By Jessica Ahedor
Global population is expected to increase to 9 billion by 2050, with youth (aged 15–24) accounting for about 14 percent of this total.
While the world’s youth cohort is expected to grow, employment and entrepreneurial opportunities for youth, particularly those living in developing countries, are stagnant, as revealed by The World Bank in 2019.
In rural Ghana, the situation is no different as many youth are limited by the challenges that come with venturing into agriculture.
Even though the Food and Agriculture Organization (FAO), envisages that agricultural potential will serve as a source of livelihood opportunities for rural youth, and making them self –reliant, this can only be a reality for Ghanaian youths if the challenges in Agriculture could be addressed.
While these challenges are complex and interwoven, a number of key conclusions can be drawn from the myriad of studies available.
Experts enumerated that ensuring that youth have access to the right information is crucial with integrated training approaches that respond to the needs of modern agricultural sector.
Modern information and communication technologies (ICTs) offer great potential and there is a distinct need to organize and bring youth together to improve their capacities for youth specific projects and programmes.
Agribusiness, Agrisolve’s GreenconnectY is professing solution to the challenges the sector is fraught with and evoking interest of many youths in rural Ghana to farm.
The program, through its mentorship and resource-driven approaches, is offering technical expertise in agronomy practices, access to input for production, and an agri-tech to 1.4 000 youths in rural Ghana.
The project, since its inception in 2008, is effective in providing the youth with the motivation needed to venture into the agricultural sector with an integrated response from policymakers and development practitioners alike.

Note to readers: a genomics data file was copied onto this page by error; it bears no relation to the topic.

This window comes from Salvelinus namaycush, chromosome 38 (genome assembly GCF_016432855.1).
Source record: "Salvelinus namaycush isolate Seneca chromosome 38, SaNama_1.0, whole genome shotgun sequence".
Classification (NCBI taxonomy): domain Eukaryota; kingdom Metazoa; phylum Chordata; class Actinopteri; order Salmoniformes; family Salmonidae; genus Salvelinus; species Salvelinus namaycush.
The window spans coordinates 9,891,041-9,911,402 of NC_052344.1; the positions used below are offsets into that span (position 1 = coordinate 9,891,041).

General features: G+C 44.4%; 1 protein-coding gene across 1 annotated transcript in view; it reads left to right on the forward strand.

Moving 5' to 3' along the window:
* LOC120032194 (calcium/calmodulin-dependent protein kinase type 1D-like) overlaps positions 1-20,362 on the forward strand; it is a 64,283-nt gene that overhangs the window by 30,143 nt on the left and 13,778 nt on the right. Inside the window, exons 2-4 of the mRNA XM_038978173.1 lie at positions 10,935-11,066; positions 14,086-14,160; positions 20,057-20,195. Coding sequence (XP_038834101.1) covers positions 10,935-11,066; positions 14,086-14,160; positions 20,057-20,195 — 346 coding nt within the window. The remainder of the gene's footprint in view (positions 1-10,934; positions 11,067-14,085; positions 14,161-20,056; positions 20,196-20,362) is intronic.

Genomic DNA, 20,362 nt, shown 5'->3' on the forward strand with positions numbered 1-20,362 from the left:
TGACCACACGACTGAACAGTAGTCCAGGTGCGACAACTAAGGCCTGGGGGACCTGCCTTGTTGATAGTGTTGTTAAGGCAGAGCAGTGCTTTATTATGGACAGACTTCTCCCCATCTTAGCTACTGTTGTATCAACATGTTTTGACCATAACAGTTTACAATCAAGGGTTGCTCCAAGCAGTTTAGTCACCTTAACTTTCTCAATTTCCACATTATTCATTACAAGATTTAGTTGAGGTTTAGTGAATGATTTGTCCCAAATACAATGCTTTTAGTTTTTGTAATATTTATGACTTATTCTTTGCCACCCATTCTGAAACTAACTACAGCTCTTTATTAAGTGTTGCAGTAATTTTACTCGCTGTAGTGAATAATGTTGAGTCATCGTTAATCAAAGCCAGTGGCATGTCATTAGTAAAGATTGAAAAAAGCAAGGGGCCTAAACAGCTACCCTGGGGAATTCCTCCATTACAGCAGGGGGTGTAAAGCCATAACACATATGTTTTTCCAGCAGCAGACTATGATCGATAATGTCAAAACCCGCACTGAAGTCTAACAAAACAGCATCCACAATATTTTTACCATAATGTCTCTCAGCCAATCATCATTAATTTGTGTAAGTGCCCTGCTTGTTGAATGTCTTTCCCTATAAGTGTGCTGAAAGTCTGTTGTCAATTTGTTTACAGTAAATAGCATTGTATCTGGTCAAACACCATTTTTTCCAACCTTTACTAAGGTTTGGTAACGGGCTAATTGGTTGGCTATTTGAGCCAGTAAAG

Sharif Abdul Ganiyu, a 32-year old building Engineer, who owns 50 acres of soya bean plantation at Karaga district in the Northern Region, is one of the benefactors of Greenconnet Y program. For the trained building engineer-turned farmer, the program is an opportunity he has ever hoped for.
“I have always been in the farm with my grandpa as a kid. Though I studied building technology, I didn’t see farming lucrative at the time due to the challenges that existed, but with Agrisolve’s intervention, I am back to the farm,” he says.
Executive Director of Agrisolve, Elorm Goh says the Greenconnect Y program offers youths in rural Ghana the avenue of a modernized service to farm within their catchment areas.
According to Goh, the starters have access to a range of digital agricultural-value chain platform that allows the young farmers to access inputs, seeds for production, mechanization services, access to e-extension services on good agronomy practices and market price regulation.
Indeed, a coordinated response to increase youth’s involvement in the agricultural sector is more important than ever, she said.
“As the global population rises, there is an increase in agricultural productivity gains and it means that youth must play a pivotal role in ensuring a food-secure future for themselves, and the future.”